Deep in the Clayoquot Sound is Hot Springs Cove, a remote collection of geothermal pools arranged along the ocean’s edge. The heated waters that pour from the rocks are pipin’ hot, averaging about 122°F, but they cool significantly as they get closer to the ocean.

These lands — gorgeous, serene, and secluded — were traditionally used by the First Nations people, specifically the Hesquiaht, Ahousat, and Manhousaht bands. This sheltered cove, once known as “Refuge Cove”, now Hot Springs Cove, provided calm waters for fishermen to wait out inclement weather.

The hot springs, found within the Maquinna Marine Provincial Park, are accessible only by boat or plane from Tofino. By boat, your chances of seeing wildlife — sea otters, whales (in season), sea lions, and bald eagles — are really good. You can choose to take a tour that will certainly stop for all wildlife, or a water transport taxi that probably won’t.

Once you’re dropped off, the adventure begins. A 2km (1.2mi) boardwalk weaves its way through old growth forest before depositing you to the site of the geothermal waterfalls which have been running for thousands of years. Bring sturdy shoes, because you’ll be doing a bit of rock scrambling to get to the pools. Once there, enjoy the soak for as long as you’re able — this is one adventure you don’t want to rush.

How to get there

Hot Springs Cove is accessible by boat or air. There’s a list of companies that currently have a Park Use Permit on the Maquinna Marine Park website. Most of them do tours from Tofino, but you can also arrange a water taxi service for pick up and drop off.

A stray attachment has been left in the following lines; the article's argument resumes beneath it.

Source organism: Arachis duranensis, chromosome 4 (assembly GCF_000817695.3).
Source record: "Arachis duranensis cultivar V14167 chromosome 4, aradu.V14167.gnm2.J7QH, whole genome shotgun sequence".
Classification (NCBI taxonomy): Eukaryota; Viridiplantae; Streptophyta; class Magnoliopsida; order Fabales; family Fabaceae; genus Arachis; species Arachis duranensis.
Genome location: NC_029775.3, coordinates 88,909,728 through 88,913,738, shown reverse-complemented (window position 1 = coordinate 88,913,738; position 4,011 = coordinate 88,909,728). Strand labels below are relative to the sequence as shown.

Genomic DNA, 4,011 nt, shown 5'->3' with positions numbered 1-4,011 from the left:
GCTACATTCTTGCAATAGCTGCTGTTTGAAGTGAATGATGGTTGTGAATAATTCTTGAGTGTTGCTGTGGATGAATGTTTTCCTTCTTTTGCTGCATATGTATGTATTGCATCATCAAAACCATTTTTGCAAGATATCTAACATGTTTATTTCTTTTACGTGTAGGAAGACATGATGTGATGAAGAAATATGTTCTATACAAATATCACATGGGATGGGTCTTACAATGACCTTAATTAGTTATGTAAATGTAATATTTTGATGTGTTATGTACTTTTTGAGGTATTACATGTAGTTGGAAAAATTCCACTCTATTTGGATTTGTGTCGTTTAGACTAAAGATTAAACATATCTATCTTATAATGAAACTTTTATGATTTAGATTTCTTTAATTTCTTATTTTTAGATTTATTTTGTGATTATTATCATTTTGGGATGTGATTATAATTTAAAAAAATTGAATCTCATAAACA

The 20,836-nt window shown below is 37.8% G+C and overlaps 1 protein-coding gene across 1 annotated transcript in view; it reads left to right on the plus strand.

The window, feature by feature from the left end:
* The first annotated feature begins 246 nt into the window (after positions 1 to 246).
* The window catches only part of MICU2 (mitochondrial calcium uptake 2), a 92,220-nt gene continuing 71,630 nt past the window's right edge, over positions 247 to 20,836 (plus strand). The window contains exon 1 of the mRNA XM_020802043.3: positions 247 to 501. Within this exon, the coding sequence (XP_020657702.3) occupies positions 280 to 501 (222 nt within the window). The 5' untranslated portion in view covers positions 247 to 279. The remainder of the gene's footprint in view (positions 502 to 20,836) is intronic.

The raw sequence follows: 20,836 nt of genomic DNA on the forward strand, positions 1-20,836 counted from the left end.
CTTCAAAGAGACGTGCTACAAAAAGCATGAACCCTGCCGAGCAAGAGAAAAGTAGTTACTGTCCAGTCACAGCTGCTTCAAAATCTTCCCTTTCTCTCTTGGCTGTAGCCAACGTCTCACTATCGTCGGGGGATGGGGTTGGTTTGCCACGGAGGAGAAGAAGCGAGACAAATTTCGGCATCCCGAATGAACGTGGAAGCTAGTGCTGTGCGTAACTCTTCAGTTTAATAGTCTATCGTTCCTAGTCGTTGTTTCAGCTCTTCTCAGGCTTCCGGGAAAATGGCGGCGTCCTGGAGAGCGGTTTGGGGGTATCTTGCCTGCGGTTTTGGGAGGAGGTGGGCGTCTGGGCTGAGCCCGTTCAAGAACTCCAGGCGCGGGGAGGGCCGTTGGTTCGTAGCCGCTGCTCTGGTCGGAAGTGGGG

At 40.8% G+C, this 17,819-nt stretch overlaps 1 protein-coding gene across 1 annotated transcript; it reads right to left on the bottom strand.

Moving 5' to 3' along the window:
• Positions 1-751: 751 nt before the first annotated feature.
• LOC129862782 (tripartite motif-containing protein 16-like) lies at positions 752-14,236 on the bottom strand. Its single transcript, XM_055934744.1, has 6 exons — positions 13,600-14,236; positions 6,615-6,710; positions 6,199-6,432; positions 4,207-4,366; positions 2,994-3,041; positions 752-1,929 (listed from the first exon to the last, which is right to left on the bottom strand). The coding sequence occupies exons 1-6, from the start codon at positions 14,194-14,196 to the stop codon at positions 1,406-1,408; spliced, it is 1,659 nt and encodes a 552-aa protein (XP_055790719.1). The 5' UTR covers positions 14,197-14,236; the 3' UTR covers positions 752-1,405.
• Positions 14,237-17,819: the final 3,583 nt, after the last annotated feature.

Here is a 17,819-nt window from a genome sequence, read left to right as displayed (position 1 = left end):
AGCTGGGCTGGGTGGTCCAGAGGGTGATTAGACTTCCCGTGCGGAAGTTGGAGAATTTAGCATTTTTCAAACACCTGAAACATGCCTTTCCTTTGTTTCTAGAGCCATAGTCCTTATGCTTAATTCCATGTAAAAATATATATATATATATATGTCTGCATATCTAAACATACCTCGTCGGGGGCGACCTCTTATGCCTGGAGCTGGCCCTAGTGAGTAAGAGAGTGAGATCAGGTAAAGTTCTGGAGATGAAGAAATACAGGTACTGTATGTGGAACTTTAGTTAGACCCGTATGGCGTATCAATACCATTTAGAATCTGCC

Need help getting to Tofino? Check out these directions.

What to consider

  • Hot Springs Cove is a remote location and requires a full day to see properly.
  • The boat trip takes about 1.5 hours and the plane ride is 20 minutes.
  • The 2km boardwalk to reach the springs has some 800 steps and may not be suitable for people in poor physical condition.
  • Clothing is NOT optional, keep yer britches on.
  • No glass containers in or around the pools, and no alcohol is permitted inside the park.
  • Also, no bathing with soaps etc. is allowed in the pools.
  • If you want to camp, there’s a private campground at the north end of the park (the pools are located on the south end).
  • Camping is rustic and self-pay ($20/per tent per night), with small tent sites.
  • No fires are allowed in the park.
  • There are no stores on site, so bring your provisions and water or you can stop for lunch at the floating Copper Moon Cafe, which is moored at the pier where the sea planes and ferries drop you off at.
What did you think of this article?
Meh
Good
Awesome